William Lundigan, that’s who.  Bill Lundigan is one of those stalwart leading men of the 1940s and 50s who’s forgotten today but shouldn’t be.

He began his career in the late 30s. Universal signed him, groomed him for a few years, then gave him a break casting him opposite Deanna Durbin in Three Smart Girls Grow Up. Then he moved over to Warners were he had small parts, usually as the kid brother (Olivia deHavilland’s in Santa Fe Trail) or the young recruit (The Fighting 69th).

His career was interrupted by his wartime service in the Marines. Then he apprenticed with B movies at Metro. When he moved over to 20th Century Fox he finally hit his stride in the late 40’s and early 50s when he starred opposite Jeanne Crain in Pinky, and June Haver in Love Nest (which featured the not-yet-star Marilyn Monroe.)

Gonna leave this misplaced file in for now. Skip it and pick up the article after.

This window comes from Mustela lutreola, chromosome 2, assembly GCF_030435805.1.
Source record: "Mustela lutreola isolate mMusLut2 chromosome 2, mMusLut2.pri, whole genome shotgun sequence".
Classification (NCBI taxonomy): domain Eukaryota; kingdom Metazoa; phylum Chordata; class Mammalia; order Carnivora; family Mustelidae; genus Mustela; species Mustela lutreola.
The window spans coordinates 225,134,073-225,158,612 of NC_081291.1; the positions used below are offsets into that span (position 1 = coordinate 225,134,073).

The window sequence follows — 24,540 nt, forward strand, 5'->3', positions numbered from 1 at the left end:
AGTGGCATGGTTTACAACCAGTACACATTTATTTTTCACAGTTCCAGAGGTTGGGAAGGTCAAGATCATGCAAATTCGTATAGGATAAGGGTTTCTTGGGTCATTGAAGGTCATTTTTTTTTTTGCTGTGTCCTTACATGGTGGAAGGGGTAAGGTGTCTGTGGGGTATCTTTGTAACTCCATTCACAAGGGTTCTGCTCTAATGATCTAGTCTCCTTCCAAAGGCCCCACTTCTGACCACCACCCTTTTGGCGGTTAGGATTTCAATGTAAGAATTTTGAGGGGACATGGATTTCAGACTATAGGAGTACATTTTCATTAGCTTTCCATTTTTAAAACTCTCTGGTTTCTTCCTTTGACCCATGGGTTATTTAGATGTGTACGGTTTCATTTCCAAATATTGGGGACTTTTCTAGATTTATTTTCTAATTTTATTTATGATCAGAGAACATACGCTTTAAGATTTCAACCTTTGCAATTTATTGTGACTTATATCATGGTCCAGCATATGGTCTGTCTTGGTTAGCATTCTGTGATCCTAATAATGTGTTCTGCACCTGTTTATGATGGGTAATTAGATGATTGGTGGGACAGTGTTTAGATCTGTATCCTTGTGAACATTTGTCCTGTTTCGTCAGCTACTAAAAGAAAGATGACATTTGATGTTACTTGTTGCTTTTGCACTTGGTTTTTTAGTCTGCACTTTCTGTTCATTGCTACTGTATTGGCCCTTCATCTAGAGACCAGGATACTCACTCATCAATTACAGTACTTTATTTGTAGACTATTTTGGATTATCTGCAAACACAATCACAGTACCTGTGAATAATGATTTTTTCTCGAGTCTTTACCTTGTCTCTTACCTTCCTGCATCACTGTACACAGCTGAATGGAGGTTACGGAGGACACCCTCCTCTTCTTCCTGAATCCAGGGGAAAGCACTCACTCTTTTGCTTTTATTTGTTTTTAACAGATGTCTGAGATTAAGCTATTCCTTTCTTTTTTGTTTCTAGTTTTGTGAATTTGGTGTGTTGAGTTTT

Lundigan costarred with Susan Hayward in I’d Climb the Highest Mountain –– a hit for the studio — but his best films (and the ones we recommend) are 1951’s The House on Telegraph Hill and 1953’s Inferno.

In the first Lundigan plays true to type as the good guy, a military officer, in Robert Wise’s film noir which stars Richard Basehart and Valentina Cortesa.

But in Inferno he’s the adulterous would-be murderer, with lover Rhonda Fleming (shown above with Lundigan), as they abandon her injured husband, Robert Ryan, to die in the Mojave desert.  It’s a taut thriller, as exciting today as it was 60 years ago when it was released in 3D.

Lundigan, who was a college athlete at Syracuse University, had a solid 34-year-career comprising nearly 85 movie and tv credits. A “working actor” to be remembered.



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